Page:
After all, employers are consistently looking for highly-educated employees. According to Fortune, there is a “vast pay gap between those with advanced degrees and those without, as well as [a] growing emphasis employers place on higher education for hiring and promotion.” Their study determining the best graduate degrees for jobs was based on a combination of outlook for job growth, median pay, and job satisfaction/stress. The result?
Graduate degrees in STEM fields dominated the rankings, with starting salaries ranging from $68k to $117k.
With 27% of employers now hiring employees with master’s degrees for positions that used to require only a 4-year degree, higher education has become increasingly important in the workforce. It’s not just mid-level positions that are at stake—46% of employers are looking to hire better educated candidates for entry-level jobs.
MBAs in High Demand
Investing in a master’s in a STEM field isn’t the only way to go when considering your future employment opportunities. There’s also the MBA, whose graduates earn an average of 75% more than non-MBAs—and that’s just in general. MBAs from the top schools can augment their earnings to 138% more than their pre-MBA salary levels. This is a process that plays out over the entirety of your career; 20 years after completing their program, MBA grads can expect to be around $2.57 million better off than non-MBAs in terms of salaries, bonuses, etc.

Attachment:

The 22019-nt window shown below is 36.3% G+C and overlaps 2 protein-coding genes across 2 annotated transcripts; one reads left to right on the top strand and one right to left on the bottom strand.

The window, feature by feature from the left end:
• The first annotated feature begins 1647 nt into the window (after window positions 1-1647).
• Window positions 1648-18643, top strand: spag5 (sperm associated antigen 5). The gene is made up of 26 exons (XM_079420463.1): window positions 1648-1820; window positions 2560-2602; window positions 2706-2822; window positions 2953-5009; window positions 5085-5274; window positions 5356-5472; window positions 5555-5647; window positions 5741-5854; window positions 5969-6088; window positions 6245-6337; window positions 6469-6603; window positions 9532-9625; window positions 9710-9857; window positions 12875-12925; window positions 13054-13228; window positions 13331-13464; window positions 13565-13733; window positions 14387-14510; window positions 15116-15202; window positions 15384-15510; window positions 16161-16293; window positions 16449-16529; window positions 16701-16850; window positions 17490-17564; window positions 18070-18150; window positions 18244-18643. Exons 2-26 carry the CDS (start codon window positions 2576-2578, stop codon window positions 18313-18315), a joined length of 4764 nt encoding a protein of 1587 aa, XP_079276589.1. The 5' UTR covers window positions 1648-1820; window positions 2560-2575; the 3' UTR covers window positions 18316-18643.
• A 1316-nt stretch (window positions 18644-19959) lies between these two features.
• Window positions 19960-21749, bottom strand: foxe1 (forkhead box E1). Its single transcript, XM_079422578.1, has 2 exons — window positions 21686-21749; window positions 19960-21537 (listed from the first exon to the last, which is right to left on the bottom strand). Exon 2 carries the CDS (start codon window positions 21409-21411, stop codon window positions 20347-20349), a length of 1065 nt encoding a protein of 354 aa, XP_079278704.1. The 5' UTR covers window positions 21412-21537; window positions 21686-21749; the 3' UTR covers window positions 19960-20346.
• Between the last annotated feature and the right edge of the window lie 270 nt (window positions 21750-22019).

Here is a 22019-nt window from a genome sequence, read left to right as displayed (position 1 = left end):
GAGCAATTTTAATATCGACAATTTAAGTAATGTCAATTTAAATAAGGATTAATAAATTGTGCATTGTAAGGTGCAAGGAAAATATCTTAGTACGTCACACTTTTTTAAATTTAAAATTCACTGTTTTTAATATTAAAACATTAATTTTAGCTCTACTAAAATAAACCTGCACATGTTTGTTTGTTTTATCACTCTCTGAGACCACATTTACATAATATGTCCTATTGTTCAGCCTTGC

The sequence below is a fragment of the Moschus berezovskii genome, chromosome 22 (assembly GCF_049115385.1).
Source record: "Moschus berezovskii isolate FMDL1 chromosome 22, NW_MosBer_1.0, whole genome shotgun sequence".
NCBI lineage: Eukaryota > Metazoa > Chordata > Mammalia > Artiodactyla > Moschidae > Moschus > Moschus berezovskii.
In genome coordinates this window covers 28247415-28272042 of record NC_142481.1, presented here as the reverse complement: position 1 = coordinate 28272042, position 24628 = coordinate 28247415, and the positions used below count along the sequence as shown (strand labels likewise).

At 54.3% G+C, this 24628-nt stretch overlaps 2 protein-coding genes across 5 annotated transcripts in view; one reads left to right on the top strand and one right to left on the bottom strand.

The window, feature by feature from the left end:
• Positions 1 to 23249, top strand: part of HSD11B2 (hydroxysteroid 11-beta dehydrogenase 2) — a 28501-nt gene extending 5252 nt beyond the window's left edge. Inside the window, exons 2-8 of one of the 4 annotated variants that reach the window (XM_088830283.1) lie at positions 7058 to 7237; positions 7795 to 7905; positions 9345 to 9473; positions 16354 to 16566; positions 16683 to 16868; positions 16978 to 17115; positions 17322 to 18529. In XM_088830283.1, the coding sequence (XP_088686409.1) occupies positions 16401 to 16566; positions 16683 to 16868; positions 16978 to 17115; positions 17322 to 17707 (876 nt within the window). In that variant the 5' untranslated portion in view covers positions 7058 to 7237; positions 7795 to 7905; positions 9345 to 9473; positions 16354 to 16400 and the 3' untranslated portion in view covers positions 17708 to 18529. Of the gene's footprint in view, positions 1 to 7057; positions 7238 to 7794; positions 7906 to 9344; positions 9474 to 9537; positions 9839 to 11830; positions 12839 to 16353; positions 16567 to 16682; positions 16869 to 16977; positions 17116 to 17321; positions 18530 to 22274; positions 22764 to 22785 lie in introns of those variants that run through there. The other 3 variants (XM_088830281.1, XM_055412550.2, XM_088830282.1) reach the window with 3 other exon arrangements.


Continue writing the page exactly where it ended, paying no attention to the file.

Beyond the financial gains, an MBA helps you develop business skills and connections that can make it easier to find an amazing job after graduation. According to this graduate of both Harvard and Stanford, a top MBA can provide you with “the habit of thinking strategically…the desire to think big, the ambition to do something that matters, and the self-confidence to launch yourself into achieving it,” as well as “deep friendships with so many bright, driven, ambitious people.” The possession of those skills and resources is invaluable in a job candidate—simply having that network of trusted b-school associates can open up job opportunities and collaborations that would never be possible otherwise, making you see your MBA’s return on investment for your whole career.
Yes, a master’s in something like Computer Science and an MBA from a great school are pretty big investments in and of themselves. But as employers continue to hold out for highly-skilled candidates, the skills gap will widen and employees will be expected to learn more than they already know.
Pursuing higher education is a way to secure your future in an uncertain workforce.
Hiring practices may be changing, but the value of a graduate degree has only been increasing. Choosing to go after a master’s degree or MBA definitely takes a lot of hard work and preparation. We know that you may not have time to attend an in-person class, might prefer learning in an interactive way, or maybe you work best in a 1-on-1 setting—that’s why we offer test prep options for all kinds of people looking to invest in their future. As the skills gap widens, we’re choosing to think big and plan ahead for the many students who will seek out higher education.
We hope to see you in class soon! 📝
Show the skills gap who’s boss by taking the first steps toward higher education. We offer: